The COVID-19 crisis is a worldwide shock for our societies, for sanitary concerns of course but also for our economies, social interactions, cultural lives, and daily routine in general. Even though the peak of the pandemic has already been reached in many countries, the virus is still circulating out there in a very deadly way and mankind will have to learn how to live with, amid the fear of a possible second wave of the epidemic. Hopefully, a few months by now, a vaccine will be available and will put an end to the catastrophe; but even if that happens, and it is very hypothetical, the consequences provoked by the coronavirus will still be felt for many years. The predicted economic crisis quickly started to take shape: stock markets are unstable, the unemployment rate is at its highest, and many of the people belonging to the underprivileged social classes, who lack an Internet connection and are not able to respect the lockdown regulations because of their life conditions, suffer greatly from the economic burden imposed on their shoulders while the better-off spread messages about the importance of staying home from their luxurious penthouses, explaining that “we are now all equal” when the pandemic highlights inequalities. But the epidemic also represents an opportunity to learn; because during the past few months, the limits of globalization were thrown to the face of the world, and cracks appeared in the perfect world of the liberal universe of wild and anarchical global competition. In light of the recent developments, we can now understand how fragile our system is and start to rethink globalization. One of the most important issues for the Western nations is the need to recreate again powerful domestic industries, at least in vital sectors; an idea that has been disregarded by the proponents of a global market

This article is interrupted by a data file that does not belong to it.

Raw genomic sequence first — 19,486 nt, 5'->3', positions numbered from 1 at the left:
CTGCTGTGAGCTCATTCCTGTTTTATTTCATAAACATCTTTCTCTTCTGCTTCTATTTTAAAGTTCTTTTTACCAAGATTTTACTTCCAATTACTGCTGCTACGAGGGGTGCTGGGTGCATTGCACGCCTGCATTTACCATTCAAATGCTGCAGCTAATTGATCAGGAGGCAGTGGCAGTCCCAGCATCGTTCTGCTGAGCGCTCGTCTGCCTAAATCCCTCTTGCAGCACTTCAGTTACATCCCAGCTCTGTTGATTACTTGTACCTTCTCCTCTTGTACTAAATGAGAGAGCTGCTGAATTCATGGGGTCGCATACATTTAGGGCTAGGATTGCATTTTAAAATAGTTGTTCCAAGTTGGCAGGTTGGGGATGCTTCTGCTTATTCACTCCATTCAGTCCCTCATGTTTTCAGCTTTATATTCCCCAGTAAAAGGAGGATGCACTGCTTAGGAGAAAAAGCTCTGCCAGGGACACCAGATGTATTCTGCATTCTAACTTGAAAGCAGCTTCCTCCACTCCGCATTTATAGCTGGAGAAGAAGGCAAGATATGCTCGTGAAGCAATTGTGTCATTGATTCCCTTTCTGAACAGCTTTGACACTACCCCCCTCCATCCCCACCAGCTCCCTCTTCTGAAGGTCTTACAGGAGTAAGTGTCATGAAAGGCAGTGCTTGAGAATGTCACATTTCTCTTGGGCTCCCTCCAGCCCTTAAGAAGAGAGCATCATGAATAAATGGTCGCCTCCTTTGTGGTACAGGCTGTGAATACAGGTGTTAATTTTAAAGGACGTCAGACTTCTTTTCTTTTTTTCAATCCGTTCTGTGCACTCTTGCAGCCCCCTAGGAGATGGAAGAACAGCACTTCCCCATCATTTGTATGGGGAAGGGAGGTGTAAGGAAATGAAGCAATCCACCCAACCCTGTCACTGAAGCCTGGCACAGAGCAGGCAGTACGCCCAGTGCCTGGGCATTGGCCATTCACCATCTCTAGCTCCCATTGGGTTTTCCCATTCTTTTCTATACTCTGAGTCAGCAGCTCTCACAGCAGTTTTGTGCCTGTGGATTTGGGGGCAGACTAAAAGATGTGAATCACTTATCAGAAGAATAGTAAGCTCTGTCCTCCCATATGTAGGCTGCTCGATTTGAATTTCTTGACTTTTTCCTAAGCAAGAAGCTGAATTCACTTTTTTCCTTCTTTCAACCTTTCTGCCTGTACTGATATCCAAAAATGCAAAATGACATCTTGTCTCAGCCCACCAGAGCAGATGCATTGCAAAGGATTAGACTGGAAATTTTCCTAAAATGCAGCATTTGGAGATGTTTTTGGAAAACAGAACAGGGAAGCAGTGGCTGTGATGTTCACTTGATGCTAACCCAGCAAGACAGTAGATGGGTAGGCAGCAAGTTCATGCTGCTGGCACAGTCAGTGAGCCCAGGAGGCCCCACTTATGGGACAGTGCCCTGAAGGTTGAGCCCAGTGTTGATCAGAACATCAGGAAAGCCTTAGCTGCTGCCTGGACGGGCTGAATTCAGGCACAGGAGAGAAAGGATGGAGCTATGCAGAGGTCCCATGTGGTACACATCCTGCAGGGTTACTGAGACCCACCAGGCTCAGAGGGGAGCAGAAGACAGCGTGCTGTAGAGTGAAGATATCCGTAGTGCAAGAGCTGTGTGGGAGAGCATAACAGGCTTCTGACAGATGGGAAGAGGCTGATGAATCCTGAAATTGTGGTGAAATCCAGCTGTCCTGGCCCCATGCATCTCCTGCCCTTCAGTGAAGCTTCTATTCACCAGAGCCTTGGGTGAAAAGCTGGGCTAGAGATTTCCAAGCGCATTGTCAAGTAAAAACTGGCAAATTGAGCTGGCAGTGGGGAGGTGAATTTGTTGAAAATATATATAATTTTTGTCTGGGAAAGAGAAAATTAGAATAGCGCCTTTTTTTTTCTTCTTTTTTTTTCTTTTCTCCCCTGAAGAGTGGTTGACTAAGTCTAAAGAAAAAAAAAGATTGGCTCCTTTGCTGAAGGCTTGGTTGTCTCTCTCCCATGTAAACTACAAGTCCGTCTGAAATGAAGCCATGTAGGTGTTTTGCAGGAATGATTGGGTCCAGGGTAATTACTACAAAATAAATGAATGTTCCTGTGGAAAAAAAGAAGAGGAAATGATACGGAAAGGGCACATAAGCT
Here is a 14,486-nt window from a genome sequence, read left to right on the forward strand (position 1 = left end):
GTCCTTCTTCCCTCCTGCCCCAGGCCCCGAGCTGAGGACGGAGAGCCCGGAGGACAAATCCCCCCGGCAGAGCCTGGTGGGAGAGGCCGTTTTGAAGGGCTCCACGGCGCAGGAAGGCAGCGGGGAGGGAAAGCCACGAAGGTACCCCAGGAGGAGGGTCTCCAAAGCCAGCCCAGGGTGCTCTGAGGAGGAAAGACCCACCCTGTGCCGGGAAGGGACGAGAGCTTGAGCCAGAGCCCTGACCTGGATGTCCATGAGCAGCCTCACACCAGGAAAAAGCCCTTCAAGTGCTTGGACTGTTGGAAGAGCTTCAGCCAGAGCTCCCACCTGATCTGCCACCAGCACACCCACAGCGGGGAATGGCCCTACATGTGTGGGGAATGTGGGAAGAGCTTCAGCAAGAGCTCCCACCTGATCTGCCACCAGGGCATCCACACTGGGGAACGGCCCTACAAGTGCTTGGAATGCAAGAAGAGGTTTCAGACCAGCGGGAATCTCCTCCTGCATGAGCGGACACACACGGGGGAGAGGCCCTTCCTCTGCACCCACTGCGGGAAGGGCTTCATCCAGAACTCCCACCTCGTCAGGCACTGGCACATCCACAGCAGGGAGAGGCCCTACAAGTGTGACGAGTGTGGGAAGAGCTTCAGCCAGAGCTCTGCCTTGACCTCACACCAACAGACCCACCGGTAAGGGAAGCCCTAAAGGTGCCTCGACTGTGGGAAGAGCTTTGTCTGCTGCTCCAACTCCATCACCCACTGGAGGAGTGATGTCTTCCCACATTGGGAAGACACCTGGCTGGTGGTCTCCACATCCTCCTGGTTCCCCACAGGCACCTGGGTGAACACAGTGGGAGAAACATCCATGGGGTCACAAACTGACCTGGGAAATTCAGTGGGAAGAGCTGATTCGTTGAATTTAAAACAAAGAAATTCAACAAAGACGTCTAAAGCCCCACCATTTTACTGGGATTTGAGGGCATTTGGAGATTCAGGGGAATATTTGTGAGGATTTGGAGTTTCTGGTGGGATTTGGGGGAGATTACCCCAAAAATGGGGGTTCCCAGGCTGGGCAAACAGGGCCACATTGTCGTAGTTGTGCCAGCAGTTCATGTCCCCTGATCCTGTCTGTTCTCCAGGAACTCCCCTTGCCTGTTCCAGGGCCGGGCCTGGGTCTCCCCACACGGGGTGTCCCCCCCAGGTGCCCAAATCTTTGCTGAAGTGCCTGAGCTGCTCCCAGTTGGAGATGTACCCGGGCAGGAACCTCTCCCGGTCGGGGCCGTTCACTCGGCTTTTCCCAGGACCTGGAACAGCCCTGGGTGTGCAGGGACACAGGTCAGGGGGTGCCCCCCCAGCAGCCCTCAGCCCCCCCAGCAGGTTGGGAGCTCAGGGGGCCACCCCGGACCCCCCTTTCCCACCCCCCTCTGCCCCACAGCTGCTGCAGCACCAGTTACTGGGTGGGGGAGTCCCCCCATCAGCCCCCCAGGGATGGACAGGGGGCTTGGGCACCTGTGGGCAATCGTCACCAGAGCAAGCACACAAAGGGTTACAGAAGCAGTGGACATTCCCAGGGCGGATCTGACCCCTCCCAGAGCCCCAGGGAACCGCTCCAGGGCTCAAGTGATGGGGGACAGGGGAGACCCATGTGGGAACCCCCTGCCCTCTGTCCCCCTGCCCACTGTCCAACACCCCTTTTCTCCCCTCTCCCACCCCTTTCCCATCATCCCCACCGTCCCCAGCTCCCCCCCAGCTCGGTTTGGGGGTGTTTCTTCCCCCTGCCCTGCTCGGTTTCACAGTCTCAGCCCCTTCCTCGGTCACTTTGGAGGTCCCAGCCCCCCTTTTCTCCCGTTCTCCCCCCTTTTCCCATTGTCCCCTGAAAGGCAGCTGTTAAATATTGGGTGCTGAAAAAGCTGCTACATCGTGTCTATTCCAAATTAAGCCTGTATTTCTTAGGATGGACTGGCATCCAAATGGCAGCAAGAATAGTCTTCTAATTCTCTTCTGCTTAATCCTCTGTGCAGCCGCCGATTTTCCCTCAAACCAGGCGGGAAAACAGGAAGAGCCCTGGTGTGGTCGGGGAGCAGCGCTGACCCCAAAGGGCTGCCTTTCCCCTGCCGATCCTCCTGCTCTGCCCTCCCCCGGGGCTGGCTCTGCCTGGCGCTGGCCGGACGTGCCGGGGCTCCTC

To fully grasp the situation, it is important to define first the term “globalization”; a concept widely used during debates and discussion but that few understand. Pr Manfred Steger, professor at the University of Hawaii and one of the most influential scholars in global studies, defines it as the following:
“Globalisation refers to a multi-dimensional set of social processes that create, multiply, stretch and intensify worldwide social interdependencies and exchanges while at the same time fostering in people a growing awareness of deepening connections between the local and the distant.”
Steger, M. (2003), Globalization: A Very Short Introduction (Oxford: Oxford University Press).
In simple words, we can consider economic globalization as a form of economic integration on a global scale with one huge unregulated market, international free competition, low tariffs, and barriers and the cancellation of any economic borders when it comes to the production and circulation of goods and services. Since the end of the Second World war, many steps have been taken by Western leaders to make such a world possible (for example the creation of institutions like the GATT, the World Bank, or the International Monetary Fund). Those strategies were highly successful back then with a period of providential economic growth and prosperity for the Western world. Later on, neo-liberal policies pushed by Ronald Reagan and Margaret Thatcher brought globalization even further by undermining the last existing barriers and regulations on trade. At the end of the century, the fall of the Soviet Union and the communist block altogether combined with the liberalization of China’s economy made people believe that a global liberalized economy was the only way. Some scholars such as Francis Fukuyama even called it “the end of history” as this ideal was the end-goal for mankind.
Nevertheless, Globalization only partially succeeded as a project. Indeed, on economic terms, it came very close to the creation of a single and unregulated market (except when we talk about the movement of labor) but it failed to unite the world politically. The task was almost impossible as nation-states, willing to give up on macro-economic independence, would never accept to abandon their prime role on the diplomatic stage, only to be replaced by Multi-National Corporations. International institutions are all based on intergovernmental structures where national political interests prevail: the United Nations General Assembly and its non-binding resolutions somewhat appear like an empty shell, the World Trade Organization only deals with economic issues while International courts rely on the goodwill of their member-states to respect international law.